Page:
“It was just going to be an EP for me, for my enjoyment and nobody else’s, but I was still terrified,” Sola admits. “I was completely lost but I had a moment of clarity: What is there to lose by singing? I’ve wanted to do it all my life. I had this break; I stepped outside of fear. … I was so crippled by fear that it physically held back my voice. But everything had burned to the ground around me [in her personal life], so I had nothing left to fear. I gained octaves by letting go of fear. I suddenly had this vibrato in my voice. I always heard music inside wild spaces. My voice went into wild spaces when I finally let go. That was the turning point, and I realized that I had to do it, and that I had to do it alone,” she adds. “I’m a very cerebral person; I think too much. I’m at my best when I completely let go and channel whatever is coming through. It was a total shirking of the ego.”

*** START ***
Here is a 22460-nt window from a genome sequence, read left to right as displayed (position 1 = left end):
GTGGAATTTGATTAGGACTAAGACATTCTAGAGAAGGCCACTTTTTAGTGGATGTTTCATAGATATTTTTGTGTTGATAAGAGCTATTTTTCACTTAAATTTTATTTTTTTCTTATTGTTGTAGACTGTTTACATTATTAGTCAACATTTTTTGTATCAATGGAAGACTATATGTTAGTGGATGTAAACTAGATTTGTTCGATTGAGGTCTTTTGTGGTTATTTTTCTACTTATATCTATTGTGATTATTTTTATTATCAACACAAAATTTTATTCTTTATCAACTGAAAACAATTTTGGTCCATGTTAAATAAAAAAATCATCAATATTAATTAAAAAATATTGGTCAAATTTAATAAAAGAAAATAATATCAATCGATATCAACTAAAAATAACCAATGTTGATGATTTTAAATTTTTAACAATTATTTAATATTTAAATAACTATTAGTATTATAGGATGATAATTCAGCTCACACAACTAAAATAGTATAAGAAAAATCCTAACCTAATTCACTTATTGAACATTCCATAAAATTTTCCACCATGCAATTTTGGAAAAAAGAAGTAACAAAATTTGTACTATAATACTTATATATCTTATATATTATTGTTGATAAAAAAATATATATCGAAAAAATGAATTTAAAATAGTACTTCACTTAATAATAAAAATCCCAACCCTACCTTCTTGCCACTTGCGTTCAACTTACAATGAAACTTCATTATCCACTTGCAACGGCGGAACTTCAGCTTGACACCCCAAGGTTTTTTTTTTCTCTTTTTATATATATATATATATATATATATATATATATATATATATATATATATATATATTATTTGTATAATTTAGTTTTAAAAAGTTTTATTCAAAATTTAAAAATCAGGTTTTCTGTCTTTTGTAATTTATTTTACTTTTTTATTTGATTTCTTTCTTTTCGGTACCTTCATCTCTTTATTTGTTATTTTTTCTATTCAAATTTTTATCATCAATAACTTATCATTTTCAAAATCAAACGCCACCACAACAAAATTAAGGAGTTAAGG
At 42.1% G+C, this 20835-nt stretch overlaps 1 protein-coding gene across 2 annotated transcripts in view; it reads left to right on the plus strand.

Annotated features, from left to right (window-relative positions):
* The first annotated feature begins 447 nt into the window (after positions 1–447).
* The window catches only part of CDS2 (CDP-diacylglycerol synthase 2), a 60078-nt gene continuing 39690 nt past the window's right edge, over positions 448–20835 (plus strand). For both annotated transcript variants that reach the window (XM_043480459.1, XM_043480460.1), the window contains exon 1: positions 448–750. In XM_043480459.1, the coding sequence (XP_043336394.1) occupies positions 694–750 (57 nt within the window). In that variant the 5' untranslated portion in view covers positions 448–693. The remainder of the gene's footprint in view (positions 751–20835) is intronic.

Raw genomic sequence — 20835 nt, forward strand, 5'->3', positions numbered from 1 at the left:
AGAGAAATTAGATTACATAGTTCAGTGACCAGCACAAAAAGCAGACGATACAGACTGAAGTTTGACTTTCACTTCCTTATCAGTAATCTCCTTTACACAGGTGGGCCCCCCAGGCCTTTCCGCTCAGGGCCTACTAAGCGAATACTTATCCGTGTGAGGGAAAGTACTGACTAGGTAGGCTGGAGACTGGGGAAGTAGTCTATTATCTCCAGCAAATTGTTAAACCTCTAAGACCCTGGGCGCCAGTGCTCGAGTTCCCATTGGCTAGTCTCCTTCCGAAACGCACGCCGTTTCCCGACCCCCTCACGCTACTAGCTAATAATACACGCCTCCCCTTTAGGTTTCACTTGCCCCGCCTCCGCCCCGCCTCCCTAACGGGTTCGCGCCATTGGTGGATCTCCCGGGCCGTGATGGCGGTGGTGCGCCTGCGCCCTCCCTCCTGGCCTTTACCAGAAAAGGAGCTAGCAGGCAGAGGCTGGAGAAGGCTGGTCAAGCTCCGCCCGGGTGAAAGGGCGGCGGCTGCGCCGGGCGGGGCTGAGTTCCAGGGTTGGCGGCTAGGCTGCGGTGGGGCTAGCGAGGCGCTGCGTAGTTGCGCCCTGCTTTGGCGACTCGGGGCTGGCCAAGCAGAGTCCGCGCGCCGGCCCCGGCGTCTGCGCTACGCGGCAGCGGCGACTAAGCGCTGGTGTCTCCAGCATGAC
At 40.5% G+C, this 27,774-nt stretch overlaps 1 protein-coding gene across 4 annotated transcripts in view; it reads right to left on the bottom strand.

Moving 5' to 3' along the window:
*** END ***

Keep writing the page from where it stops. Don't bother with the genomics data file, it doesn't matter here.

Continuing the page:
Sola actually started recording Shades first, although the Last Caress EP would end up getting released first. The EP of Misfits covers started out as a lark before the record took on a life of its own. “I needed to do something,” she says. “One night I was at a bar in L.A. People were passing a guitar around, so I broke out my version of ‘Last Caress,’ and people flipped.”

Sola devised the EP’s arrangements and played all the instruments. “I wanted to make it like a ’50s record, but it was just me. I couldn’t pull together a killer rockabilly band, so I did it myself,” she says. With her intimate delivery and stripped-down arrangements, Last Caress ended up not sounding at all like rockabilly or even The Misfits. Instead, Sola concocted a strangely engaging variation on Glenn Danzig’s raging punk anthems, and the recording stirred up attention in unexpected places. “I ain’t no goddamn son of a bitch,” she sang coolly on her version of The Misfits’ “Where Eagles Dare,” turning Danzig’s defiant lyric into an introspective, delicately moving confession.